It turned out that our hunches about supplies were wrong. However, shared living spaces and the conversation in the beginning of the year could go a long way. We wanted more than just the weekly delivery; we wanted the house to be happy to live together, to come out still friends, and to waste less materials. So we returned to our first blueprint draft and pivoted instead towards the furniture rental idea, without the subscription box.

Workshop prototype

To test this idea, we prototyped a workshop with three people. First, we asked each of them to take a survey about what things they would want for a new living situation. Then we brought all of them together as future roommates and showed them what each of them had marked. We asked them to work towards agreements on what they would purchase, what they would split, and the final price. From the conversation that unfolded, we learned about items we should and should not include as well as some lifestyle differences that we did not expect to hear about.

We shifted towards a model where housemates had to agree on the items they buy and then split the prices equally. They could rent them at the beginning of the school year with the expectation of returning all the items in good working condition for half their money back, thus reducing the amount of trash at the year end. Our service surfaces potential conflicts before they truly emerge. What can be seen as small differences in lifestyle can end up being what destroys a roommate relationship. We hope that the presentation of everyday habits through individually selected items will help roommates become aware of and talk through these differences. Because each item is split equally among the housemates, they will share equally in accountability and ownership.

Split It’s proposition (items) surrounded by secondary values (relationships and environment)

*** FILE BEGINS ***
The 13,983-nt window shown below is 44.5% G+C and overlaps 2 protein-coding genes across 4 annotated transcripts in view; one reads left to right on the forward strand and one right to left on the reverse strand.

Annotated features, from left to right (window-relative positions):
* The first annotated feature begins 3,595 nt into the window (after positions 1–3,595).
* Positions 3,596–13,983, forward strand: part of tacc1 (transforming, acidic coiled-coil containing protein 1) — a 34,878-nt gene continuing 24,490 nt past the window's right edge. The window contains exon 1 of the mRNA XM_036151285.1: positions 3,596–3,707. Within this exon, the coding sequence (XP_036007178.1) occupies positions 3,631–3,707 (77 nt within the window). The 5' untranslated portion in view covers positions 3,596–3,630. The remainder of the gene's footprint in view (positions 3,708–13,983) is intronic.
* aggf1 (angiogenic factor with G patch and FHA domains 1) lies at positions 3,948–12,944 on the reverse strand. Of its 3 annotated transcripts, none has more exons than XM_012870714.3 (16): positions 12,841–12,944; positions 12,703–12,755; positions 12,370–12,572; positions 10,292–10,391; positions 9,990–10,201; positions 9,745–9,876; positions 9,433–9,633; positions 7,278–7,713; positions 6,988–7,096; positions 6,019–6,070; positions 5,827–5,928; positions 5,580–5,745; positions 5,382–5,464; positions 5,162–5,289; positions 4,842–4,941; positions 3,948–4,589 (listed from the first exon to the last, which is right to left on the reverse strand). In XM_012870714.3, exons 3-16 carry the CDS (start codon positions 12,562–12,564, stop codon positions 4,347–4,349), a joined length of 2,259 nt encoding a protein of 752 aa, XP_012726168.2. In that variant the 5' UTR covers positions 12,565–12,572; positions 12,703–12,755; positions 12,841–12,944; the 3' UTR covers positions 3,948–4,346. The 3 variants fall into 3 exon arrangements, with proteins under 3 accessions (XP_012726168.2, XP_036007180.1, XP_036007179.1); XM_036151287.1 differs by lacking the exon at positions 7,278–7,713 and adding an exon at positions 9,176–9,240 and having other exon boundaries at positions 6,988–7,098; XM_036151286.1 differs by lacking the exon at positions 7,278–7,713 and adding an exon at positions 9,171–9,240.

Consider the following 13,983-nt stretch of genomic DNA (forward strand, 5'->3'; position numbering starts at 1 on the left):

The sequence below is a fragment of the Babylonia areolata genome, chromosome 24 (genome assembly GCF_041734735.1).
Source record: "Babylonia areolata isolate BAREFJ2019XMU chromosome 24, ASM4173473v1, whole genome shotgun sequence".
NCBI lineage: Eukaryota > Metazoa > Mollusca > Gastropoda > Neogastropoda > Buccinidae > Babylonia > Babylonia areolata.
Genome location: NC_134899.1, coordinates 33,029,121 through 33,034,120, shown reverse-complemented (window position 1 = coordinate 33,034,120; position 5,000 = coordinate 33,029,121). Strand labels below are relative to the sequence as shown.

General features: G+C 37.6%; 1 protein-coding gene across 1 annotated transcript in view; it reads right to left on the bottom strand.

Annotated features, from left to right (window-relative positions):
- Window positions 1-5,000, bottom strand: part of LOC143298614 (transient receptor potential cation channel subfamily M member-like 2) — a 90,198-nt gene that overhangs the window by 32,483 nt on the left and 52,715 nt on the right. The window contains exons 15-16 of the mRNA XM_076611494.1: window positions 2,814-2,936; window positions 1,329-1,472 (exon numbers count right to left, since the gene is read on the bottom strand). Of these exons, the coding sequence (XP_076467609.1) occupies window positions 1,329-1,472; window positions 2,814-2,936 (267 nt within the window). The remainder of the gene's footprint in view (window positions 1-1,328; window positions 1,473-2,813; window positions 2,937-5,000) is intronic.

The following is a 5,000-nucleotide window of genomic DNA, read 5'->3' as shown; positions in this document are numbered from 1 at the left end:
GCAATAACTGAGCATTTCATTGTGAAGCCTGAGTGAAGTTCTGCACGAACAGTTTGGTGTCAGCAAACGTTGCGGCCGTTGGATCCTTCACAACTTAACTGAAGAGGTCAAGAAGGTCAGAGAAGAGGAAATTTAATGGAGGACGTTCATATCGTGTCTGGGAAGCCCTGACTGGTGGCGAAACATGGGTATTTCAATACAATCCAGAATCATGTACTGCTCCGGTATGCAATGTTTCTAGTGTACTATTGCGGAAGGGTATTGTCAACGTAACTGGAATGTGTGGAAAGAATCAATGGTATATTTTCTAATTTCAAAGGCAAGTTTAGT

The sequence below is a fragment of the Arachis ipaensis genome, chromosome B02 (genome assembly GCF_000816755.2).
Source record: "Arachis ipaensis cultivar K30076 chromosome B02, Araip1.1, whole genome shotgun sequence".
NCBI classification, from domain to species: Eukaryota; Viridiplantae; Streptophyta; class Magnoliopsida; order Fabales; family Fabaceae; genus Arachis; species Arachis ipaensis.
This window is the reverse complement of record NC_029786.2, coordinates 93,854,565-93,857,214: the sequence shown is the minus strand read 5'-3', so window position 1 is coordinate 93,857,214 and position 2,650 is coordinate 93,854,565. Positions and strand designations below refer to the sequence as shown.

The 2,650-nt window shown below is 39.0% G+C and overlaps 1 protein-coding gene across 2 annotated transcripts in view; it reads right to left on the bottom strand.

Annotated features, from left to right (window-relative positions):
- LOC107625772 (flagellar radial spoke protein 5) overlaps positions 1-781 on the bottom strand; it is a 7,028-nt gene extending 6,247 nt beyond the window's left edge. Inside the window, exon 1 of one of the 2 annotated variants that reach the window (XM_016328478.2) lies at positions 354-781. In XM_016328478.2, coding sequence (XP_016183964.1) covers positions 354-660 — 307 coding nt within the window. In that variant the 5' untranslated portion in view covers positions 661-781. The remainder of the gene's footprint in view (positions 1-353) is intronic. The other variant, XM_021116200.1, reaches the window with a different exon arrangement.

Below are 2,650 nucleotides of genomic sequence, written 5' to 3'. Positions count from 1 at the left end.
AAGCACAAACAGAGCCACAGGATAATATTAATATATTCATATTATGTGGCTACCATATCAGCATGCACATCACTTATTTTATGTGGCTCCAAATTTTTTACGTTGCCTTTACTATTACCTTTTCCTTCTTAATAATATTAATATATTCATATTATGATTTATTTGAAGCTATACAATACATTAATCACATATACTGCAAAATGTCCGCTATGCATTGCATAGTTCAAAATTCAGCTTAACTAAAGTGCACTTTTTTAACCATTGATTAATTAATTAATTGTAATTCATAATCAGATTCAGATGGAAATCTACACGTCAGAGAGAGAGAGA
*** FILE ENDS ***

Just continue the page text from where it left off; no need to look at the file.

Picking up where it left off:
Split It addresses potential conflicts before they truly emerge. What can be seen as small differences in lifestyle can end up being what destroys a roommate relationship. We hope that the presentation of everyday habits through individually selected items will help roommates become aware of and talk through these differences. Because each item is split equally among the housemates, they will share equally in accountability and ownership. While we expect college students to buy into our service because of the cheap cost and ability to get money back, guarantee of quality for the year, and the convenience of delivery and pickup, our values of roommate conversations and an ecology of reuse are secondary effects that we expect to emerge from the housemates’ interaction with the service itself.

Final value flow

Our final value flow diagram shows how the service and the housemates interact. Behind the scenes, our service coordinates maintenance, supply, and delivery along with the front-stage touchpoints the housemates see. Because of the back-end processes that occur, we are able to put forth the values of affordability, high quality, and convenience to get college students to join Split It.

Top left: early draft of blueprint; bottom right: final blueprint

Our earlier drafts of the service blueprint were really helpful in getting a general plan laid out. For the final blueprint, however, we made sure to detail the customer’s emotional experience, not just the steps they would take. This helped us dive more deeply into our service’s “highlight moments” and make key decisions about how major problems would be handled.